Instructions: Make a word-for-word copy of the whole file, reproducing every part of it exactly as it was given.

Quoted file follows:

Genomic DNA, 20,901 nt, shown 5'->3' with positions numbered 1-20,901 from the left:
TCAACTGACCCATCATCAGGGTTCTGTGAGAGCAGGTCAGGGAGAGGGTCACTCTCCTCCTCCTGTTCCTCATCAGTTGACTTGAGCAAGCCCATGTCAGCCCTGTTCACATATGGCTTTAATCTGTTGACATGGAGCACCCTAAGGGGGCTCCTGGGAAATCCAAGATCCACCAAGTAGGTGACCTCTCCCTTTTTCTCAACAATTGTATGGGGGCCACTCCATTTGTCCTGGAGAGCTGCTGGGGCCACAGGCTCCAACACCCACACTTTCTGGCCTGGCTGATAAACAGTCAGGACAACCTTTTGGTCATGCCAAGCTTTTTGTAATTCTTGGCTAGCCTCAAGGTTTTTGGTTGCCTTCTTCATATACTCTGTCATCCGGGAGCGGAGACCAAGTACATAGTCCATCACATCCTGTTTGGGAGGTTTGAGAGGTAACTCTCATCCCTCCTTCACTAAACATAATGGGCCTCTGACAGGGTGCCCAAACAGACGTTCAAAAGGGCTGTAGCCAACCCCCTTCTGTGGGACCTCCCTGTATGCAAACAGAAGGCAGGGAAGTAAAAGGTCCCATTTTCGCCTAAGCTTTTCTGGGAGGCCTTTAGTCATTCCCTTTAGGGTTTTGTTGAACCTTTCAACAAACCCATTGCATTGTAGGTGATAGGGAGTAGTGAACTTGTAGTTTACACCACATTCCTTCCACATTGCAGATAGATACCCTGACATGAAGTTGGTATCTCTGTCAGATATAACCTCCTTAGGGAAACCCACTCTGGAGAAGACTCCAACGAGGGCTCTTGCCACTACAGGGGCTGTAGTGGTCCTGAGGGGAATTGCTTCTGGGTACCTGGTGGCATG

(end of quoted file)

Genomic DNA, 20,901 nt, shown 5'->3' with positions numbered 1-20,901 from the left:
TCAACTGACCCATCATCAGGGTTCTGTGAGAGCAGGTCAGGGAGAGGGTCACTCTCCTCCTCCTGTTCCTCATCAGTTGACTTGAGCAAGCCCATGTCAGCCCTGTTCACATATGGCTTTAATCTGTTGACATGGAGCACCCTAAGGGGGCTCCTGGGAAATCCAAGATCCACCAAGTAGGTGACCTCTCCCTTTTTCTCAACAATTGTATGGGGGCCACTCCATTTGTCCTGGAGAGCTGCTGGGGCCACAGGCTCCAACACCCACACTTTCTGGCCTGGCTGATAAACAGTCAGGACAACCTTTTGGTCATGCCAAGCTTTTTGTAATTCTTGGCTAGCCTCAAGGTTTTTGGTTGCCTTCTTCATATACTCTGTCATCCGGGAGCGGAGACCAAGTACATAGTCCATCACATCCTGTTTGGGAGGTTTGAGAGGTAACTCTCATCCCTCCTTCACTAAACATAATGGGCCTCTGACAGGGTGCCCAAACAGACGTTCAAAAGGGCTGTAGCCAACCCCCTTCTGTGGGACCTCCCTGTATGCAAACAGAAGGCAGGGAAGTAAAAGGTCCCATTTTCGCCTAAGCTTTTCTGGGAGGCCTTTAGTCATTCCCTTTAGGGTTTTGTTGAACCTTTCAACAAACCCATTGCATTGTAGGTGATAGGGAGTAGTGAACTTGTAGTTTACACCACATTCCTTCCACATTGCAGATAGATACCCTGACATGAAGTTGGTATCTCTGTCAGATATAACCTCCTTAGGGAAACCCACTCTGGAGAAGACTCCAACGAGGGCTCTTGCCACTACAGGGGCTGTAGTGGTCCTGAGGGGAATTGCTTCTGGGTACCTGGTGGCATG